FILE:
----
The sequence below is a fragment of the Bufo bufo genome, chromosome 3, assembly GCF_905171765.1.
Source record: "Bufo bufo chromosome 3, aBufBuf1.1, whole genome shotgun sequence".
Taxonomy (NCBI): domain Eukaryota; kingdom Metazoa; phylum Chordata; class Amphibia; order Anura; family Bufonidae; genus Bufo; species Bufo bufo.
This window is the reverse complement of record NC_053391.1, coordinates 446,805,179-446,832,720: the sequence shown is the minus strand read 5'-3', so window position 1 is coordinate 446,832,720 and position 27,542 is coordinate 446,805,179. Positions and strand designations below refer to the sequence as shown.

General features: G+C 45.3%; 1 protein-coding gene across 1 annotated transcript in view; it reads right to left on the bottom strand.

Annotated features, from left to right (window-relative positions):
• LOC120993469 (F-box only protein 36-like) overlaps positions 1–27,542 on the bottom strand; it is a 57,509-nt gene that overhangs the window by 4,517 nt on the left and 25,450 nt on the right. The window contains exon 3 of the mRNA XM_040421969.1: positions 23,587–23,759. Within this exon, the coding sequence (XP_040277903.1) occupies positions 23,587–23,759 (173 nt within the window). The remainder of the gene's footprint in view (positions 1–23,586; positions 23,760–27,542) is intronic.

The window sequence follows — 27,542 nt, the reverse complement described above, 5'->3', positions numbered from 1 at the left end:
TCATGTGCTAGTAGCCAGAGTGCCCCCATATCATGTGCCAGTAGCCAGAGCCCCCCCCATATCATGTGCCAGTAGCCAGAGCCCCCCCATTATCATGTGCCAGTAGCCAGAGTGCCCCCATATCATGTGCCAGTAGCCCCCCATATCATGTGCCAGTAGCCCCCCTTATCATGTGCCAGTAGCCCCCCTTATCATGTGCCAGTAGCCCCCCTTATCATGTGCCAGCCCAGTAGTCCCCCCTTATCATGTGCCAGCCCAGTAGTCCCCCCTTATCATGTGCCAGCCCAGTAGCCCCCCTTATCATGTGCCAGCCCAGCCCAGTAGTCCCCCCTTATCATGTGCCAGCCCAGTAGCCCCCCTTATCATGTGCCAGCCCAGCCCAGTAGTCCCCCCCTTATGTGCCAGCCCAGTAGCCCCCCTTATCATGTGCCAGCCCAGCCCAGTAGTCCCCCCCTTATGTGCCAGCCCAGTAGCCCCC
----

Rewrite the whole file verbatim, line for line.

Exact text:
The sequence below is a fragment of the Bufo bufo genome, chromosome 3, assembly GCF_905171765.1.
Source record: "Bufo bufo chromosome 3, aBufBuf1.1, whole genome shotgun sequence".
Taxonomy (NCBI): domain Eukaryota; kingdom Metazoa; phylum Chordata; class Amphibia; order Anura; family Bufonidae; genus Bufo; species Bufo bufo.
This window is the reverse complement of record NC_053391.1, coordinates 446,805,179-446,832,720: the sequence shown is the minus strand read 5'-3', so window position 1 is coordinate 446,832,720 and position 27,542 is coordinate 446,805,179. Positions and strand designations below refer to the sequence as shown.

General features: G+C 45.3%; 1 protein-coding gene across 1 annotated transcript in view; it reads right to left on the bottom strand.

Annotated features, from left to right (window-relative positions):
• LOC120993469 (F-box only protein 36-like) overlaps positions 1–27,542 on the bottom strand; it is a 57,509-nt gene that overhangs the window by 4,517 nt on the left and 25,450 nt on the right. The window contains exon 3 of the mRNA XM_040421969.1: positions 23,587–23,759. Within this exon, the coding sequence (XP_040277903.1) occupies positions 23,587–23,759 (173 nt within the window). The remainder of the gene's footprint in view (positions 1–23,586; positions 23,760–27,542) is intronic.

The window sequence follows — 27,542 nt, the reverse complement described above, 5'->3', positions numbered from 1 at the left end:
TCATGTGCTAGTAGCCAGAGTGCCCCCATATCATGTGCCAGTAGCCAGAGCCCCCCCCATATCATGTGCCAGTAGCCAGAGCCCCCCCATTATCATGTGCCAGTAGCCAGAGTGCCCCCATATCATGTGCCAGTAGCCCCCCATATCATGTGCCAGTAGCCCCCCTTATCATGTGCCAGTAGCCCCCCTTATCATGTGCCAGTAGCCCCCCTTATCATGTGCCAGCCCAGTAGTCCCCCCTTATCATGTGCCAGCCCAGTAGTCCCCCCTTATCATGTGCCAGCCCAGTAGCCCCCCTTATCATGTGCCAGCCCAGCCCAGTAGTCCCCCCTTATCATGTGCCAGCCCAGTAGCCCCCCTTATCATGTGCCAGCCCAGCCCAGTAGTCCCCCCCTTATGTGCCAGCCCAGTAGCCCCCCTTATCATGTGCCAGCCCAGCCCAGTAGTCCCCCCCTTATGTGCCAGCCCAGTAGCCCCC